The Inherent Conflict between Collective Leadership and Dictatorship

By He Qinglian on Aug 16, 2012.

After the three trials related to Bo Xilai were over, the Publicity Office of the CPC Central Committee held a press conference on August 14 to introduce how the election of the 18th CPC Party Congress would proceed; at the same time, a representative list consisting 2270 people was revealed. Yet information like when the Congress is to commence, and crucial personnel arrangement such as Politburo candidates, and whether the number of Politburo Standing Committee members would be reduced from nine to seven remain tightly guarded secrets.

For a transfer of power at the top of China to become a soap opera that of homicide, corruption, mysteries, and erotic connection, the desire for power is entirely to blame.

The Achilles' heel of Collective Leadership

It was said that as a result of the nine Politburo Standing Committee members (“nine heads”) not being on the same page regarding Bo Xilai—Zhou Yongkang, Li Changchun (and some others) did not see the issue eye to eye with Hu Jintao and Wen Jiabao, there would be a change to the current joint-governance arrangement, a change from “nine heads” to “seven heads”.

But with “nine heads” changed to “seven heads”, would the decentralized decision making process, which costs are high and a consensus is hard to reach, change for the better? I doubt it. There is an endogenous contradiction between the Collective Leadership system per se and totalitarian politics.

In the history of humankind, the totalitarian politics that emerged only in the 20th century was unlike its kind of earlier times. This totalitarian politics has one feature: an emphasis on one party, one doctrine, and one leader.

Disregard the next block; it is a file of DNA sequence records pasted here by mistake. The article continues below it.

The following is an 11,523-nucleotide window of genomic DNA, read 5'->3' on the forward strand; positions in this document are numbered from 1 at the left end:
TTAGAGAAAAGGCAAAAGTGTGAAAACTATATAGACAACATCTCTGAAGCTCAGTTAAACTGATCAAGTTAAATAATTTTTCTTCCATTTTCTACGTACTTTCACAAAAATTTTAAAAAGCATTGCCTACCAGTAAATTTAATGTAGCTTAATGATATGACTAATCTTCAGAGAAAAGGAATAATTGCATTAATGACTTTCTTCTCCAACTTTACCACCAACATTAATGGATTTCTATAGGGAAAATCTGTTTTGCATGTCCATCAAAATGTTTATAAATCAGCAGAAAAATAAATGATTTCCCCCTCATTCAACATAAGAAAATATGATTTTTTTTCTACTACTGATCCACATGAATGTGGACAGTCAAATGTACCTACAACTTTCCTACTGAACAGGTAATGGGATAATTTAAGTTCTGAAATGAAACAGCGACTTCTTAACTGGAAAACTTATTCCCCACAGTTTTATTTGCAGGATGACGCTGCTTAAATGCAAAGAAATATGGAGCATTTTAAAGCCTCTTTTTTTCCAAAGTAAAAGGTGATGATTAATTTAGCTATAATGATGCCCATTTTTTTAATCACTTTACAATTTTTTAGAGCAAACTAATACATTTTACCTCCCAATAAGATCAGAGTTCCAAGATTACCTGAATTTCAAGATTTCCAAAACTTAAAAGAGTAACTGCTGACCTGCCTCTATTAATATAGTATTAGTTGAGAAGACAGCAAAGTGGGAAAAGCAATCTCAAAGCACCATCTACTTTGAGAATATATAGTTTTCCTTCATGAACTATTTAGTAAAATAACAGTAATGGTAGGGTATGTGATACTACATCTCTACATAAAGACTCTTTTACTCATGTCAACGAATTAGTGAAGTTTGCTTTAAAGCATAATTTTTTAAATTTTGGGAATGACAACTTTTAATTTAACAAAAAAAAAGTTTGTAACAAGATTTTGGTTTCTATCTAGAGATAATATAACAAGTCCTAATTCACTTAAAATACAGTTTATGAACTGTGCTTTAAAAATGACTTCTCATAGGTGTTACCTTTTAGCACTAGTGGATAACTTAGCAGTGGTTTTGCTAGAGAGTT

After a dozen of fierce line struggles related to the contests for the leadership position, the CPC established during the Mao era a political form that fully met the requirements of totalitarian politics, a form that could be dubbed “powers to the CPC”. The characteristics of this political form are that the CPC assumed the commanding position in the central and local governments alike, and that a unitary political power pattern where the government obey the Party, which obey the Central Committee, which in turn obey Chairman Mao.

With an understanding of the dreadful consequences of Mao's one-person dictatorship, Deng Xiaoping created the so-called collective leadership system when he was the de facto top leader of the Communist Party. The system he devised has indeed weakened the powers of the Party's supreme leader. With mutual constraint between one another at the top of the Party, no one could follow the example of Mao Zedong, who placed himself above the institution and everyone else, calling the shots arrogantly and did whatever he liked without restraint.

While Deng's authority gave him the undisputed dominance in the Collective Leadership system, and enabled him to twice abolish the General Secretary of the CPC, he could not go as far as Mao Zedong did. Deng's successor, Jiang Zemin, a man of tactics, operated the system smoothly for nearly ten years.

However, during Hu Jintao's second term in office, the endogenous contraditions between Deng's collective leadership system and totalitarian politics became thoroughly exposed. The current state of “multiple leaders, one Party, one set of doctrines (Marxism-Leninism, Mao's thoughts and Deng's pragmatism) that is nominally upheld but no one believes in” is the root cause of the outbreak of crises on the eve of power transition in China. What binds those oligarchs together is no longer faith or doctrine, but interests. And with interests, there always will be disputes.